The size of your personal insurance benefit is a question of balance. Too large, and your premiums may become a burden (and tempt your family into bumping you off). Too small, and it may not cover your mortgage or living and school expenses.
How does life insurance work?
The policy is usually taken out by the life insured (you), and the benefit paid out in a tax-free lump sum to your nominated beneficiaries should you, regrettably, die while covered.
Other options are joint ownership— where you nominate, for example, your spouse as co-owner of the policy — and third party, where your life insurance is paid, eg, through your superannuation. (This allows you to salary sacrifice to pay premiums, but may involve tax payable on any benefits.)
- Consult your financial advisor for details about tax liabilities and life insurance.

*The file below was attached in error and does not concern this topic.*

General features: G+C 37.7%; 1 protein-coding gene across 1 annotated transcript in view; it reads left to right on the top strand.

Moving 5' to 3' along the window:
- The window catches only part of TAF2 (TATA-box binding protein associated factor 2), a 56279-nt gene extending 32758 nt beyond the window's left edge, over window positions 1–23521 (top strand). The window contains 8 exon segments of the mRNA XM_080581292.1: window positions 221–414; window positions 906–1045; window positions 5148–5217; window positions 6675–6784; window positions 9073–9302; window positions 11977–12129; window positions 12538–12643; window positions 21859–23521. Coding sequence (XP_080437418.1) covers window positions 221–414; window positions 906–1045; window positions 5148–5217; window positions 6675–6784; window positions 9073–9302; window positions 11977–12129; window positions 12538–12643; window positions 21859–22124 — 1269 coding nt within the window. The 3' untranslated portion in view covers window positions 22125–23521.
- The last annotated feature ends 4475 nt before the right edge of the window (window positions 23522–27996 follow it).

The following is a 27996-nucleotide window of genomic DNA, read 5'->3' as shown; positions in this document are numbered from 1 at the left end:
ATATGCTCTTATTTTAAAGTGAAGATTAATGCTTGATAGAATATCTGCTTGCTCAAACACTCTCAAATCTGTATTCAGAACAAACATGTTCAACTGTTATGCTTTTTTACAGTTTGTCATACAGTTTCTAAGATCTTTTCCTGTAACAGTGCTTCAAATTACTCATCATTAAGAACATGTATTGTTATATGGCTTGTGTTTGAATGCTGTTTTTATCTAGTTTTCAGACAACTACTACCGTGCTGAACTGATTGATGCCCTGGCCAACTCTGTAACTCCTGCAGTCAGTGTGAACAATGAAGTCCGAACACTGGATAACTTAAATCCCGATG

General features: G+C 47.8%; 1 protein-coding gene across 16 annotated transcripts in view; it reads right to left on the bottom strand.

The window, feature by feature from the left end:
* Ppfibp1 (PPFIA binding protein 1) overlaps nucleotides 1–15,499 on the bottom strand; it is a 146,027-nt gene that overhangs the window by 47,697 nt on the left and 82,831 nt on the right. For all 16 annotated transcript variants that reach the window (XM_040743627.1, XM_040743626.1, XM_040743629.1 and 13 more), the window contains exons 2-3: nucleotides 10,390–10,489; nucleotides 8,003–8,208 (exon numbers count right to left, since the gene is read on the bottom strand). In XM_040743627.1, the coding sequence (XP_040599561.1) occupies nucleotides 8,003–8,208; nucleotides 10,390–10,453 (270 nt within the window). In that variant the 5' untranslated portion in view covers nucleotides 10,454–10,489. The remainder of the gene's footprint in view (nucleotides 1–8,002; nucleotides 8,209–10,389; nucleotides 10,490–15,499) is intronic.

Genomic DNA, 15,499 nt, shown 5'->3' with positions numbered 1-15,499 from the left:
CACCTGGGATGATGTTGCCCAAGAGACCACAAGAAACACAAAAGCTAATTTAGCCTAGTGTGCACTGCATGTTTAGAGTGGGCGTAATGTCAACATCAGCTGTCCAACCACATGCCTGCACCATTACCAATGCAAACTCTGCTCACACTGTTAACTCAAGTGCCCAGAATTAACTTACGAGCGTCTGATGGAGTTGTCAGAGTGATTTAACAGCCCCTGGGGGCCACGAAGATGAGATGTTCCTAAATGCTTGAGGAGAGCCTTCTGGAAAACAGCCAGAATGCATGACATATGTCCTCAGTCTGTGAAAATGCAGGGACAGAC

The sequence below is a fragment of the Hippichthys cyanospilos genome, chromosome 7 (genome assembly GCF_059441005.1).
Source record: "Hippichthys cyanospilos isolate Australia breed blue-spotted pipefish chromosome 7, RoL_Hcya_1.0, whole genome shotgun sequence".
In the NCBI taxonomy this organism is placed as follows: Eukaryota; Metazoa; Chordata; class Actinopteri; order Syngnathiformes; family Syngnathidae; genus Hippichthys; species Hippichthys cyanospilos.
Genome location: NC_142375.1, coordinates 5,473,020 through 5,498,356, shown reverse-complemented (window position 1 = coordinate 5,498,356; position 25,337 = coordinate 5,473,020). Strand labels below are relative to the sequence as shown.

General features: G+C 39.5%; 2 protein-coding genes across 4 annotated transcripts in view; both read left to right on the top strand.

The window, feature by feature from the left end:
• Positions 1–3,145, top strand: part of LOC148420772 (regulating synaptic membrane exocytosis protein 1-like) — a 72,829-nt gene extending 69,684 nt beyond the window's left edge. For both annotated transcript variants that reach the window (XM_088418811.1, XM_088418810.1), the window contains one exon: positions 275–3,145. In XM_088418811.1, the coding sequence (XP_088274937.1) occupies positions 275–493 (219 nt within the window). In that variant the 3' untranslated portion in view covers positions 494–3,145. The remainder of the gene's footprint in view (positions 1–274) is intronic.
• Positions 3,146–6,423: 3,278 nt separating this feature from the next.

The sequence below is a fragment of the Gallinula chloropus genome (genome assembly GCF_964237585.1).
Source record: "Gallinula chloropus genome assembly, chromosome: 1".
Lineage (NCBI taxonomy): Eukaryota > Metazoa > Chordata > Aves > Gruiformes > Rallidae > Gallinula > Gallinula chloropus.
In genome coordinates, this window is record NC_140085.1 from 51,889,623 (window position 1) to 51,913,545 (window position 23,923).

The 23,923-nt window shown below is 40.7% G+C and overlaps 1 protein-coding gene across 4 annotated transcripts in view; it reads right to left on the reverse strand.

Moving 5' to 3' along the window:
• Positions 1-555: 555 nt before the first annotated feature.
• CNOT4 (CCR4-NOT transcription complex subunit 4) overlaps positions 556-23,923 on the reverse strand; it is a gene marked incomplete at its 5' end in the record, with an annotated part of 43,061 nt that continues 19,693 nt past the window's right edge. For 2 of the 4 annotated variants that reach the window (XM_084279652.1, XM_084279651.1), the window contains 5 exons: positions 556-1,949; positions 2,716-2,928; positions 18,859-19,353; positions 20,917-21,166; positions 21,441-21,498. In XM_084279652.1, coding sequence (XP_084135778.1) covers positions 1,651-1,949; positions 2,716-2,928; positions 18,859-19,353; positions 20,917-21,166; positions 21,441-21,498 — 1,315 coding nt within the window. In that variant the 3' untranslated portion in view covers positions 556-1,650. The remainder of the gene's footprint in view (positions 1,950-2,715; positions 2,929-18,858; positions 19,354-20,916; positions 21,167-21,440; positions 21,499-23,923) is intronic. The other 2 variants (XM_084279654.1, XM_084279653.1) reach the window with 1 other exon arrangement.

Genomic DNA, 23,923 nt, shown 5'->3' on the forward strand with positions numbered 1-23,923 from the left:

What else do you need to know?
While there's always a mass of life insurance fine print, here are some major features:
- Total and permanent disability insurance. This is often packaged in with life insurance, and provides a lump sum payout if you're permanently unable to return to work. Any occupation means you can't work at all. Own occupation means you can't work in your current area (eg, a flautist who loses a hand).
- Cover indexation. Inflation is currently 2.7%, which may not seem like much (or sound like total economicky nonsense), but over the course of a 20-year policy, the value of a payout could be dramatically reduced. You can opt to index your policy for a higher premium.
- Funeral insurance. Some policies include a funeral benefit that pays an advance to cover funeral costs, so there are no sudden financial pressures.